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Submitted by vuzuki 1002d ago | article

Do franchises that try to widen their appeal actually gain sales ?

What franchises ought to do - catering to the fans or widening their appeal - is a very divisive subject among gamers. But before the argument even begins, why not at least try to assess whether or not widening a franchise’s appeal actually helps or hinder subsequent sales? Here, we have a look at the data for 5 million selling series. (Dragon Age: Origins, Industry, Mass Effect, Ninja Gaiden, PC, PS3, Resident Evil, Splinter Cell, Wii, Xbox 360)

Godmars290  +   1002d ago
So there appears to be lots of evidence to suggest that trying to appeal to wider audiences, dumbing down or rebooting a game, doesn't help it and yet its only happening more and more.

Yeah?
wallis  +   1002d ago
Problem is you have to consider franchise momentum. People buy a game based on the next entry and things like reboots can be used to basically reset that short term memory. Look at splinter cell. Conviction pops out and lots of old fans cry and the publisher feels it in their wallet but then what's blacklist but another reboot. People retain optimism and think it might get better. It's a reboot right so it might be better? Not really.

So really it's gonna take another few games before some crafty companies like ubisoft feel the pain of their stupidity. Other companies like crytek felt the pain in reduced sales almost immediately but still show no sign of genuine repentence.

Seriously they're all idiots.
jeeves86  +   1002d ago
Capcom has actually come out and said that Resident Evil 5 was their best selling game of the series. So there's definitely something to be said for that.
azshorty2003  +   1002d ago
I'm one if the people that jumped onto RE with 4. I had always heard about the game, but never felt it was quite what I was looking for. Then I heard about 4 and gave it a shot, and freaking loved it. It's in my top 5 of all time.

But the reverse would be Mass Effect 2. Let me just say right away, I DONT care for RPGs. It takes something truly special for me to want to play one. The first I played and loved was KOTOR. So since it was Bioware I gave ME a go. I Loved the first one. The story was amazing. Exploration was fun. Combat was good enough. And I spent Hours customizing my weapons and armor to where I wanted it. Then ME2 came out and threw it all out the window. I liked ME2 as a game, but not as a sequel to ME.
#4 (Edited 1002d ago ) | Agree(0) | Disagree(0) | Report | Reply
ACEMANWISE  +   1002d ago
"A game that everyone likes."

That's a tall order. Let's try to understand what it means first. For starters this concept would be coming from the developers table. It is more than likely it sources from the demand to make more money. They want to make a game that becomes a hit and sells alot. They are willing to apply this concept to already established franchises as well as new ones.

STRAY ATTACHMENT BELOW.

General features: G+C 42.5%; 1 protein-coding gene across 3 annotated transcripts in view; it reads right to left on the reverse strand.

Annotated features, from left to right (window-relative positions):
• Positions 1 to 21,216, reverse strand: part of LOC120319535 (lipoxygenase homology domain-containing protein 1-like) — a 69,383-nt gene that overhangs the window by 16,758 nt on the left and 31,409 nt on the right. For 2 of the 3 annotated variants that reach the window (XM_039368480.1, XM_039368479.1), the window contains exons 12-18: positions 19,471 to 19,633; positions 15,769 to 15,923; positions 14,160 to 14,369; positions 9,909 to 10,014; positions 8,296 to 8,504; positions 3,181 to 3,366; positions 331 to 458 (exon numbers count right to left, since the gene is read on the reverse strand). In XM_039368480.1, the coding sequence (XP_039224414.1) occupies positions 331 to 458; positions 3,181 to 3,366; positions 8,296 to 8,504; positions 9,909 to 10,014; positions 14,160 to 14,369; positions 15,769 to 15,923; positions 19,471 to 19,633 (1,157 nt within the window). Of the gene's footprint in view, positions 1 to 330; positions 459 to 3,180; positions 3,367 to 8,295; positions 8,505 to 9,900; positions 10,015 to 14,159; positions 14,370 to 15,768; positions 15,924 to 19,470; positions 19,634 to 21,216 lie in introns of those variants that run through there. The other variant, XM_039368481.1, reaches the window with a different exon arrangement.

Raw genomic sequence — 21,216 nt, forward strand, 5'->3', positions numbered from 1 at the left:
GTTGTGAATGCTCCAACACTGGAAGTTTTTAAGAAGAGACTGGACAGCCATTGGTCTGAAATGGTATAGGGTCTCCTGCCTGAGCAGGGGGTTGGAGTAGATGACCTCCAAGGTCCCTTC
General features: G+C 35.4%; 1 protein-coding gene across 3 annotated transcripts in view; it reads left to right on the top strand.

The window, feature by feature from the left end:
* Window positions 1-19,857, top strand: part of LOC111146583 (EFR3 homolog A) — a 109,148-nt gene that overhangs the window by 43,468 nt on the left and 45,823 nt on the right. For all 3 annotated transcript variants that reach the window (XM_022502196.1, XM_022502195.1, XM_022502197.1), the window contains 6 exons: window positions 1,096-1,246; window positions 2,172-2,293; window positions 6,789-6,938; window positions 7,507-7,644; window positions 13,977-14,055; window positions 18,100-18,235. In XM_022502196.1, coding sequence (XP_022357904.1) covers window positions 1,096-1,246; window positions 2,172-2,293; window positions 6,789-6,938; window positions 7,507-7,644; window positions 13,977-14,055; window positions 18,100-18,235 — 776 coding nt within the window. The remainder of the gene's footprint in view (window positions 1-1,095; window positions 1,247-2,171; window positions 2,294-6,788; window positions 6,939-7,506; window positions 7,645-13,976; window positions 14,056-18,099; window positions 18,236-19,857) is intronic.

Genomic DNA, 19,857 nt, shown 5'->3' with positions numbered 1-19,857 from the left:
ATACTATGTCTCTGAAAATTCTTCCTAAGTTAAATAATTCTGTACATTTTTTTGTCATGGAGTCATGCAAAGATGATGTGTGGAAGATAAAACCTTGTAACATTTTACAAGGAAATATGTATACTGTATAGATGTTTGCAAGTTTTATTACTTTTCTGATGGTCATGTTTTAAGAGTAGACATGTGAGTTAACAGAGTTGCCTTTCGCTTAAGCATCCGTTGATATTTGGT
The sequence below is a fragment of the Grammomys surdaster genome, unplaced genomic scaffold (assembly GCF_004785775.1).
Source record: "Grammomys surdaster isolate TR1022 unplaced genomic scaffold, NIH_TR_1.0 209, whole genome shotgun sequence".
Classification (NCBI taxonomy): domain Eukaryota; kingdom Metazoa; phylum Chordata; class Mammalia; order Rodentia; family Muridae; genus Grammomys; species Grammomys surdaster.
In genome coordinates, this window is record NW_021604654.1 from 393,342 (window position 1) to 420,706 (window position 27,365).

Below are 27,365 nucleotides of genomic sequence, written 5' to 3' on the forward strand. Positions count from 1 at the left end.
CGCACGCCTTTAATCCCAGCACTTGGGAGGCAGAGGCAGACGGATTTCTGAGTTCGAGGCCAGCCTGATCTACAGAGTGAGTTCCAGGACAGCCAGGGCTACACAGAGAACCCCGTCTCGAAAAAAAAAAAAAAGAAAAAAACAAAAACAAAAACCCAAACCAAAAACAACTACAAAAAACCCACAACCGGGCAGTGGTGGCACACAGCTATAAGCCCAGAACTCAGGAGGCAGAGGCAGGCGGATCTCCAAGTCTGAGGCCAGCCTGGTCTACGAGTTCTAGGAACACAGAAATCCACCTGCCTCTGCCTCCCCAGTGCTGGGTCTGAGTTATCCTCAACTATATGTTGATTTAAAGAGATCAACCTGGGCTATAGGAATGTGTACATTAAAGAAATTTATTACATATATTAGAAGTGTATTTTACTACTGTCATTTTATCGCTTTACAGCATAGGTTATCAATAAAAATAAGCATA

Realistically, it is near impossible to make everyone happy, although that is the developer's goal. Since we can rationalize that developers want mass appeal to get more money, we can then tie that to sales numbers. If we tie that to sales numbers then we can get an idea of what types of games are selling the most. If we tie the content of the highest selling games and merge that with the content of current franchises then we can start to see where video games are heading.

The biggest selling products seem to involve online, family, and friends. Because of that the main driver to invoke high sales strongly ties in with level of popularity and word of mouth. Now, the question to answer is this: Does a game become popular because it is great or does it become popular because the person who plays it is?

From my experience the best games I have ever played never really amounted to the sales these developers are shooting for. Nor have I ever seen a strong tie between great games and high sales. I do, however, know that popularity plays a really strong role in game sales, regardless of the quality of the video game. I also know that the maturity factor plays a big role. Meaning a mature title is more likely to cut off most of the audience rather than a title meant for "everyone". Why? Well because a title for everyone can still be appealing to older audiences.

I believe the developers are lost and have no clue that the video game industry is no longer about making great games based on their content. It is now a fashion statement these developers are seeking. Just look at the trends. Family, fitness, friends, service, celebraties, convienance, gimmicks, apps, mutlifunctional features, nongaming related features, etc. Anything but video games. And the franchises they got right, they decide to change that too. They will end up losing their core audience and the people they are shooting for. Why? Because those people really aren't into gaming. They are into everything else you don't understand. That's why the industry expanded this much in the first place.

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